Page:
Said artist will only have produced the best art when able devote enough resources to FOCUS on the art—not inordinately on paying rent or feeding the kids. Said artist will also likely produce even better art when s/he is able to collaborate with other artists who have time and resources to pursue collaboration. See also the connection between the rise of gangsta rap and turntablism, sometimes derided by elites as unsavory, with the defunding of musical instrument provision for inner-city schools (which may have given us jazz—for some the comparison is a lose-lose, but I hope more enlightened readers can appreciate both new art forms while lamenting the loss of a CHOICE of which to pursue).

So to those who bemoan the decline of virtuosity in music or the lack of variety on the radio, please support the exceptions as best you can. We are in danger of losing them. No one will ever stream an experimental or new classical piece that drones, clangs, or explodes noisily for an hour enough times for the composer to see a dime from it. For generations to come, a music distribution model consisting entirely of streaming will almost certainly doom up-and-coming artists to the poorhouse and out of existence unless something like Canada's grant system can be universally duplicated. The streamers claim to be supporting the creation of "great new music," but their claims bring to mind oil companies investing in green technologies or just working to improve the refinery process--it's only in their interest to give rise to cash cows that become so popular that they are new sources of proprietary income. For artists whose maximum appeal may be a small niche of extremely enthusiastic fans (i.e. MOST musicians!), streaming revenues drip insults in pennies like a leaky faucet. It is in every music lover's self interest for musicians to see a step-by-step process towards financial viability, one that isn't a pipe dream for the vast majority, lest we cede the entire thing to hobbyists and moonlighters fit for an open-mic night but never Carnegie Hall. In fact, not even live music is save in this digitizing age, as longstanding traditions like the CMJ Marathon in NYC appear to be in tragic death throes. The industry nearly took one of my favorites, Rob Crow, who by most measures would be considered extremely successful. It'll come for yours too, or those of your children.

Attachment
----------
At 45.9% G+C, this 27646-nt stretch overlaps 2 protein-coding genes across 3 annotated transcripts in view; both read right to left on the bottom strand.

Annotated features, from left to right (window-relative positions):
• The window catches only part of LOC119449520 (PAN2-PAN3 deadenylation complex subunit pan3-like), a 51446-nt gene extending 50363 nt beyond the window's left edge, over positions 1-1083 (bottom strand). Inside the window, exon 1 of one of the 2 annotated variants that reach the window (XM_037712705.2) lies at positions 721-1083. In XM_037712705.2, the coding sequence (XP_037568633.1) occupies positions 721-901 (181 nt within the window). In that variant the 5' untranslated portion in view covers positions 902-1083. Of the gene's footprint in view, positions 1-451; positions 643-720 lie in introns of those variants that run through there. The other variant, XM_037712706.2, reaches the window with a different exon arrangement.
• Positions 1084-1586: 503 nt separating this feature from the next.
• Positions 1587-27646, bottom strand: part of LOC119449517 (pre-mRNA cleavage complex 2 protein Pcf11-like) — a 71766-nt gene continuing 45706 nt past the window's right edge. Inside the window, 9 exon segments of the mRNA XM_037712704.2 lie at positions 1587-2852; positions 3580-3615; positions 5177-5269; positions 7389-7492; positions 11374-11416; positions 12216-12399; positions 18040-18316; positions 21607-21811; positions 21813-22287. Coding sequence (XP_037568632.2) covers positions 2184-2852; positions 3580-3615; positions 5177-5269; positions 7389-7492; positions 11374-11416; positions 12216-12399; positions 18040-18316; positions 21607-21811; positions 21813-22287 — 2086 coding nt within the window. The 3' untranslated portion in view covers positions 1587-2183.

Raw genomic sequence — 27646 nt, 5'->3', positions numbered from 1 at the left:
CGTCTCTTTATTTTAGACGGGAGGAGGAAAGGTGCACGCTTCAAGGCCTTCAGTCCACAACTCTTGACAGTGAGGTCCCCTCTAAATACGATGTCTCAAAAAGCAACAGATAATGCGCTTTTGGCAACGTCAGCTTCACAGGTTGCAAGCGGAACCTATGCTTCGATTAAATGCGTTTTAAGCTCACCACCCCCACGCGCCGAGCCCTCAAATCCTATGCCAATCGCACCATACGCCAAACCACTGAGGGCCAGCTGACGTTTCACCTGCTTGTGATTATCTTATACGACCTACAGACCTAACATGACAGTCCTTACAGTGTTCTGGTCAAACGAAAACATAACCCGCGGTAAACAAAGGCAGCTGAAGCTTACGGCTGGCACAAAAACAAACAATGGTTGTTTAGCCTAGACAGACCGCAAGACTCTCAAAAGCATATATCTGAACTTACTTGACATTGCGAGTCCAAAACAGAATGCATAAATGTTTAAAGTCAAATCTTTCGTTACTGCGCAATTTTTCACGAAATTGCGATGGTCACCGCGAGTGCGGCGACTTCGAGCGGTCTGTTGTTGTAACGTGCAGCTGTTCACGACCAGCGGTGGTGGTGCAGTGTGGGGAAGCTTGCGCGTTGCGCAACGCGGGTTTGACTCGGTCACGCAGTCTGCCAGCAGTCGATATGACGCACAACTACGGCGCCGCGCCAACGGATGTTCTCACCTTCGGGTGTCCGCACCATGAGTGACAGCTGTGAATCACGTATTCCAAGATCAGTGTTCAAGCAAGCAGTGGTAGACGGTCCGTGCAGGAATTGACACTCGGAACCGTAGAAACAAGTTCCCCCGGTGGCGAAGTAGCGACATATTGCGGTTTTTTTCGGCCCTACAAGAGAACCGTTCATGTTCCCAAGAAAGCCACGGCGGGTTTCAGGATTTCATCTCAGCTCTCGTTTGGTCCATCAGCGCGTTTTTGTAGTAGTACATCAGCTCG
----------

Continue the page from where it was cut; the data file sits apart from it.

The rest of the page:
To sum up, I pay to own music for more personal connection, greater appreciation as a result of greater effort, to have a story to tell about how I found it, to avoid ads that interrupt the listening, to weather lean financial times, to sustain the album as an art form, to keep SOME significant income flowing into musicians' pockets, perhaps even to allow some multi-member bands to be full-time musicians making the best music they can, to avoid having to re-purchase what I've heard and enjoy, and to survive an internet-but-not-electricity-ending apocalypse. Won't you be a stalwart too?